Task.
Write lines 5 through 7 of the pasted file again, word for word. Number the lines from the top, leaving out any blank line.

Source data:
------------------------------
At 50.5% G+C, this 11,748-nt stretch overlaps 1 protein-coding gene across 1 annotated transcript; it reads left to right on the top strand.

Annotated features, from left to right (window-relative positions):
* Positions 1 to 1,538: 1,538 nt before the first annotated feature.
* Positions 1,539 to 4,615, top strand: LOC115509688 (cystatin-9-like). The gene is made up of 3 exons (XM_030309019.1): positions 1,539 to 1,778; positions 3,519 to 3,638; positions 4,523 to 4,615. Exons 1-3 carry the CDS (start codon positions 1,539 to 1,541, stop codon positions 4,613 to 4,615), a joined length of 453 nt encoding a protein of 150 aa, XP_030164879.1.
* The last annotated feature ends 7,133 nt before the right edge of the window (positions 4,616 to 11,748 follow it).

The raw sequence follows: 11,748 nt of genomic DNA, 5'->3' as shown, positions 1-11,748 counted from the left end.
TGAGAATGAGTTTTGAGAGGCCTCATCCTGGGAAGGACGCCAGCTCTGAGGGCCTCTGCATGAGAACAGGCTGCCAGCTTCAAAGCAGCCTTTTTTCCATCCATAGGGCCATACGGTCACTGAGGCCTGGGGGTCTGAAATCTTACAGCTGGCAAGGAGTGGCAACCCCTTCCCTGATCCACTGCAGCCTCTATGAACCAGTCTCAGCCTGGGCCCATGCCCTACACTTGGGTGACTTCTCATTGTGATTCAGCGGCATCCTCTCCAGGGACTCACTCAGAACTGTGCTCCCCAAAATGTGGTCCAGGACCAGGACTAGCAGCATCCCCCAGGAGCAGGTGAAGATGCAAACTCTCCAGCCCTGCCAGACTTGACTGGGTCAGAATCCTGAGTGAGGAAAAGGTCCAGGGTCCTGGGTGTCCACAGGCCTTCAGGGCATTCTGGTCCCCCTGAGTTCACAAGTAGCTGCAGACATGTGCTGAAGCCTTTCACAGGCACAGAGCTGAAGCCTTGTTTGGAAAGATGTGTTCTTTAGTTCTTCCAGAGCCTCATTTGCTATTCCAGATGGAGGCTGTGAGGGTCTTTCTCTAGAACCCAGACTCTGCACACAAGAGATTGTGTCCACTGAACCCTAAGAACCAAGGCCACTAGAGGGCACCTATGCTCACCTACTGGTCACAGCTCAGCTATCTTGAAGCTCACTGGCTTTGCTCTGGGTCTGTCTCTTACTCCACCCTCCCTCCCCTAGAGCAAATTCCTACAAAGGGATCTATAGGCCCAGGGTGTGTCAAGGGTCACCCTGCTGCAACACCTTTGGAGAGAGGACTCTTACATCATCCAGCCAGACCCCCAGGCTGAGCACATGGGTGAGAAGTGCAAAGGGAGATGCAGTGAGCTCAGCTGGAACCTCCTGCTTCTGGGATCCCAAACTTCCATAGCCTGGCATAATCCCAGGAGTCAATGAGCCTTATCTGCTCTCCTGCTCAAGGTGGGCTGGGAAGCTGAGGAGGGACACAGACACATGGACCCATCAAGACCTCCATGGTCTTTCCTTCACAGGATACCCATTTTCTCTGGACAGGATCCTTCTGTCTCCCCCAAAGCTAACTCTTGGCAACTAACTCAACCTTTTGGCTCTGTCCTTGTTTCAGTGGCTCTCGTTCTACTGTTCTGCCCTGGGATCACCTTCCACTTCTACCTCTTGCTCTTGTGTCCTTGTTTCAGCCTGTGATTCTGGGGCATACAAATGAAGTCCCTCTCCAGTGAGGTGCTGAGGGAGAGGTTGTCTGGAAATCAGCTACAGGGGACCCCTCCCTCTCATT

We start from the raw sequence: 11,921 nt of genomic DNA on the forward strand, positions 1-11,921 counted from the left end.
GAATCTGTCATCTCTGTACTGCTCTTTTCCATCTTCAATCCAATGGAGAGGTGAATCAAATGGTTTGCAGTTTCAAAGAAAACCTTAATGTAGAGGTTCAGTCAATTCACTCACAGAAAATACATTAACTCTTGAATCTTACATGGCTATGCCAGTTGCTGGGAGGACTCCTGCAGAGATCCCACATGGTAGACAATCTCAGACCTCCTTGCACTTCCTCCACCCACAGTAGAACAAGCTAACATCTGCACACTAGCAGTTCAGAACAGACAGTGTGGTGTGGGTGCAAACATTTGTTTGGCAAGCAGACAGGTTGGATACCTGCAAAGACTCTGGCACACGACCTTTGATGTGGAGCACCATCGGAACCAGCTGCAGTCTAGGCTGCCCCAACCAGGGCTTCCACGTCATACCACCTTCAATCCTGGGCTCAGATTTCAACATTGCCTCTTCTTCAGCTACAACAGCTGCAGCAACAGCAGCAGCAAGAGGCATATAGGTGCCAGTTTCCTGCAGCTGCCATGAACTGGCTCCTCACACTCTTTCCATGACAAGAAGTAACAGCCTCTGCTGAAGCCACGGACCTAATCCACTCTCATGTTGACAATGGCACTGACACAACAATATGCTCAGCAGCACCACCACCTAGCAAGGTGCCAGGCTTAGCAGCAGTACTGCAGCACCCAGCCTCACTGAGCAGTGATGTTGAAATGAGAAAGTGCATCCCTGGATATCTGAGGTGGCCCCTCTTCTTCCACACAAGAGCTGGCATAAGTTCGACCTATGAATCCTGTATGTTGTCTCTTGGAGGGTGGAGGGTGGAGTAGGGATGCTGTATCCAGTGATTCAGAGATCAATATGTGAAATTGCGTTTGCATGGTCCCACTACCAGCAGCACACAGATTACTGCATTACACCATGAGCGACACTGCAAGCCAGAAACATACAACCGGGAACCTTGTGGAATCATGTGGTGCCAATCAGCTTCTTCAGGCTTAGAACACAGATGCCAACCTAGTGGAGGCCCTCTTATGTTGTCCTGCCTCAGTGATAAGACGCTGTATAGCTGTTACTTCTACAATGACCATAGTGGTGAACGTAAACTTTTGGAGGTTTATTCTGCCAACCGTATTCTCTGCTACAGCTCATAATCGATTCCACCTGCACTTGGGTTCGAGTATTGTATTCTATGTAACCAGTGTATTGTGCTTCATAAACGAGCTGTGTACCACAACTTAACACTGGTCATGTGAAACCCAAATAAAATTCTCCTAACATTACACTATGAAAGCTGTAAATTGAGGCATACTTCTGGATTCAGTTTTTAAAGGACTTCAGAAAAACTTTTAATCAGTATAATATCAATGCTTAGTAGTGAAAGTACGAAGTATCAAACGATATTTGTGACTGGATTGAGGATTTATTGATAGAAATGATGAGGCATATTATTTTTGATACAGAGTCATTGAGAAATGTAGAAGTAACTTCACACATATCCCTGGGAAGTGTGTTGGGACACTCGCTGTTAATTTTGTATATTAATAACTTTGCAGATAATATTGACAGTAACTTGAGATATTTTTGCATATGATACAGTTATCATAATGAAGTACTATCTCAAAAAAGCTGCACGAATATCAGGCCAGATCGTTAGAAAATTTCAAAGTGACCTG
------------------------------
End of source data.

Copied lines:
* The last annotated feature ends 7,133 nt before the right edge of the window (positions 4,616 to 11,748 follow it).

The raw sequence follows: 11,748 nt of genomic DNA, 5'->3' as shown, positions 1-11,748 counted from the left end.
TGAGAATGAGTTTTGAGAGGCCTCATCCTGGGAAGGACGCCAGCTCTGAGGGCCTCTGCATGAGAACAGGCTGCCAGCTTCAAAGCAGCCTTTTTTCCATCCATAGGGCCATACGGTCACTGAGGCCTGGGGGTCTGAAATCTTACAGCTGGCAAGGAGTGGCAACCCCTTCCCTGATCCACTGCAGCCTCTATGAACCAGTCTCAGCCTGGGCCCATGCCCTACACTTGGGTGACTTCTCATTGTGATTCAGCGGCATCCTCTCCAGGGACTCACTCAGAACTGTGCTCCCCAAAATGTGGTCCAGGACCAGGACTAGCAGCATCCCCCAGGAGCAGGTGAAGATGCAAACTCTCCAGCCCTGCCAGACTTGACTGGGTCAGAATCCTGAGTGAGGAAAAGGTCCAGGGTCCTGGGTGTCCACAGGCCTTCAGGGCATTCTGGTCCCCCTGAGTTCACAAGTAGCTGCAGACATGTGCTGAAGCCTTTCACAGGCACAGAGCTGAAGCCTTGTTTGGAAAGATGTGTTCTTTAGTTCTTCCAGAGCCTCATTTGCTATTCCAGATGGAGGCTGTGAGGGTCTTTCTCTAGAACCCAGACTCTGCACACAAGAGATTGTGTCCACTGAACCCTAAGAACCAAGGCCACTAGAGGGCACCTATGCTCACCTACTGGTCACAGCTCAGCTATCTTGAAGCTCACTGGCTTTGCTCTGGGTCTGTCTCTTACTCCACCCTCCCTCCCCTAGAGCAAATTCCTACAAAGGGATCTATAGGCCCAGGGTGTGTCAAGGGTCACCCTGCTGCAACACCTTTGGAGAGAGGACTCTTACATCATCCAGCCAGACCCCCAGGCTGAGCACATGGGTGAGAAGTGCAAAGGGAGATGCAGTGAGCTCAGCTGGAACCTCCTGCTTCTGGGATCCCAAACTTCCATAGCCTGGCATAATCCCAGGAGTCAATGAGCCTTATCTGCTCTCCTGCTCAAGGTGGGCTGGGAAGCTGAGGAGGGACACAGACACATGGACCCATCAAGACCTCCATGGTCTTTCCTTCACAGGATACCCATTTTCTCTGGACAGGATCCTTCTGTCTCCCCCAAAGCTAACTCTTGGCAACTAACTCAACCTTTTGGCTCTGTCCTTGTTTCAGTGGCTCTCGTTCTACTGTTCTGCCCTGGGATCACCTTCCACTTCTACCTCTTGCTCTTGTGTCCTTGTTTCAGCCTGTGATTCTGGGGCATACAAATGAAGTCCCTCTCCAGTGAGGTGCTGAGGGAGAGGTTGTCTGGAAATCAGCTACAGGGGACCCCTCCCTCTCATT